New JCAHO “disruptive physician behavior” Standards Create Conflict Among Hospital Administrators and Medical Staff

Hospital administrators and doctors nationwide are experiencing problems in establishing and implementing the new JCAHO standards regarding “disruptive behavior” for physicians. Physicians are appropriately concerned over any possible damage to their future careers as the result of having been referred by their credential committee, physician well-being committee or any other disciplinary unit or hospital administration for “disruptive behavior”. Therefore, they have argued forcefully for all types of written assurances to protect themselves from risk.

One of the consequences of this squabbling is the delay in the implementation of these new standards. Some of the new policies appear to stall actions against any physician accused of disruptive behavior for at least six months. The physician becomes the subject of a survey taken by other physicians and staff associates. Other staff members in the physician’s specialty area are asked to respond to a series of questions regarding his or her demeanor in relation to patient care and interpersonal interaction. The goal is to see if the physician is able to make changes in his or her behavior without intervention. If positive changes are reported, the survey is repeated in three months and a decision is made to dismiss the action or to order anger management.

What is clear so far is that psychological/psychiatric intervention is not seen as an acceptable remedy for disruptive behavior by any of the new policies that are being adopted. All physicians routinely reject any record of intervention, which implies treatment for mental or nervous disorders. This is a reasonable strategy since anger is not a pathological condition. Rather, according to the American Psychiatric Association, anger is a “lifestyle issue” that is generally stress related. It is not a diagnosable mental or nervous disorder.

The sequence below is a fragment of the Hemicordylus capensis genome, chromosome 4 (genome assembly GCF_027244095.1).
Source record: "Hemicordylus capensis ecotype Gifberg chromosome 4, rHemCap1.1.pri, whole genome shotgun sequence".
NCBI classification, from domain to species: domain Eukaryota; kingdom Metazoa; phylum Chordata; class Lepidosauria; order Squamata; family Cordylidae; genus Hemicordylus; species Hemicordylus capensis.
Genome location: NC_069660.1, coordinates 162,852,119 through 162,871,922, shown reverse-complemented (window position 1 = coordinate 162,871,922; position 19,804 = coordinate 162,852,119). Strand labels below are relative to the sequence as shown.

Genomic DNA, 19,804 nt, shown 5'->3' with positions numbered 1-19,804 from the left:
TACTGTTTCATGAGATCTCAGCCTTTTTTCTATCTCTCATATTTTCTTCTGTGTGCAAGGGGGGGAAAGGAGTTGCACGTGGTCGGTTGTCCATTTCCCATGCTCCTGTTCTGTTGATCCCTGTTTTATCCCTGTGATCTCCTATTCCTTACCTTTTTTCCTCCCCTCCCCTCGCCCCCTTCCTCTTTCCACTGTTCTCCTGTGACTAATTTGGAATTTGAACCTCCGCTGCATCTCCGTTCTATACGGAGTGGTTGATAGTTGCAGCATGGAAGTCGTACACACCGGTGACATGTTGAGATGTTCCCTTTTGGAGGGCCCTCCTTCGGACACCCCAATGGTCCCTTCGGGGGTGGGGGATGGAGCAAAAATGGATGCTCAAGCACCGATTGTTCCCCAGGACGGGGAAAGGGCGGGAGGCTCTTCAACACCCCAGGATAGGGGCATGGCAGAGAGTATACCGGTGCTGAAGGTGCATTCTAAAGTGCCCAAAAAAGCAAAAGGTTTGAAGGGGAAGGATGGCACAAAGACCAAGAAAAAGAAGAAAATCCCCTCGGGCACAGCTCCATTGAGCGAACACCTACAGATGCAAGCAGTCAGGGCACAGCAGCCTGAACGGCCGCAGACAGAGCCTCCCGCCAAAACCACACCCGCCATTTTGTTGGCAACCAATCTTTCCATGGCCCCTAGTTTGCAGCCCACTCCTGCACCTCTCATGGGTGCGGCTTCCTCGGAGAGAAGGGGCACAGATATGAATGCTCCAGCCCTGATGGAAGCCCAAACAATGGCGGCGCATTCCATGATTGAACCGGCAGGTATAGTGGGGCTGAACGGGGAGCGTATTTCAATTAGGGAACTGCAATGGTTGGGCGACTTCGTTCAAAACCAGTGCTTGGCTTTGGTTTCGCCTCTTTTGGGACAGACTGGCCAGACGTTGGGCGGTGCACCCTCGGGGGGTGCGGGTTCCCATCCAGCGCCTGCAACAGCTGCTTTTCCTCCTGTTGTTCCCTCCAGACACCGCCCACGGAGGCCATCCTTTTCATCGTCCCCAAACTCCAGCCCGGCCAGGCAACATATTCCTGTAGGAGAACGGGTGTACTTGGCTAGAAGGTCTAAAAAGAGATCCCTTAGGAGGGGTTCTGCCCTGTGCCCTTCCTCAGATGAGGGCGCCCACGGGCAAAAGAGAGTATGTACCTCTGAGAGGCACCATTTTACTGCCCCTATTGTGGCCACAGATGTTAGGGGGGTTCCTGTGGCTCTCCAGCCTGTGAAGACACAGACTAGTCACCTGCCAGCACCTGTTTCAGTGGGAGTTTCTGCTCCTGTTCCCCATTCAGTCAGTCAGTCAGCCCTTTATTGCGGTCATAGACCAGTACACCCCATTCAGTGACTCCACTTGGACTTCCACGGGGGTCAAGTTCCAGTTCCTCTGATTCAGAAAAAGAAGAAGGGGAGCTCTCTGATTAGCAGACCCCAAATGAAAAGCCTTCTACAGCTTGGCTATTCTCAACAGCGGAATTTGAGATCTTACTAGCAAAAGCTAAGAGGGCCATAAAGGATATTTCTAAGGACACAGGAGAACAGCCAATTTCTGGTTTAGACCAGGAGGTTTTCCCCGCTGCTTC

Anger is a normal human emotion, which is a problem when it is too intense, occurs too frequently, lasts too long, is harmful to one’s health, leads to person-directed aggression or damages interpersonal relationships.

To date, it appears that physicians are more comfortable with individual coaching designed to teach skills in recognizing anger, stress, assertive communication, and enhancing emotional intelligence.

Anger management is or should be a class which begins with a series of objective assessments for anger, stress, communication and emotional intelligence and is followed by individual coaching or classes designed to teach enhancement skills in the same four areas mentioned above.

There is absolutely nothing which can be perceived as negative in learning to recognize and manage stress and anger as well as enhancing skills in assertive communication and emotional intelligence.

Those physicians who have participated in Executive Coaching/Anger Management for Physicians quickly recognize the value of this type of intervention and actually endorse the this type of non-psychiatric intervention.

Physicians from the following hospitals have successfully completed the above model  of intervention:

St. John’s Hospital
Santa Monica, California
Cedar-Sinai Medical Center 
Los Angeles, California 
Santa Monica Hospital Center
Santa Monica, California
Midway Hospital
Los Angeles, California
McHenry Hospital
McHenry, Texas
Harlingen Baptist Hospital and Medical Center
Harlingen, Texas
Hospital Corporation of America
Richmond, Virginia 
Kaiser Permanente
California 
UCLA Medical Center
Los Angeles 
Southeast Georgia Health System
Brunswick, GA 
John C. Lincoln Hospital
Phoenix, AZ

George Anderson, MSW, BCD, CAMF, CEAP
Diplomate, American Association of Anger Management Providers
Anderson & Anderson, The Trusted Name in Anger Management
http://www.andersonservices.com/
http://www.aaamp.org
http://www.linkedin.com/in/geoanderson
www.anger-management-resources.org

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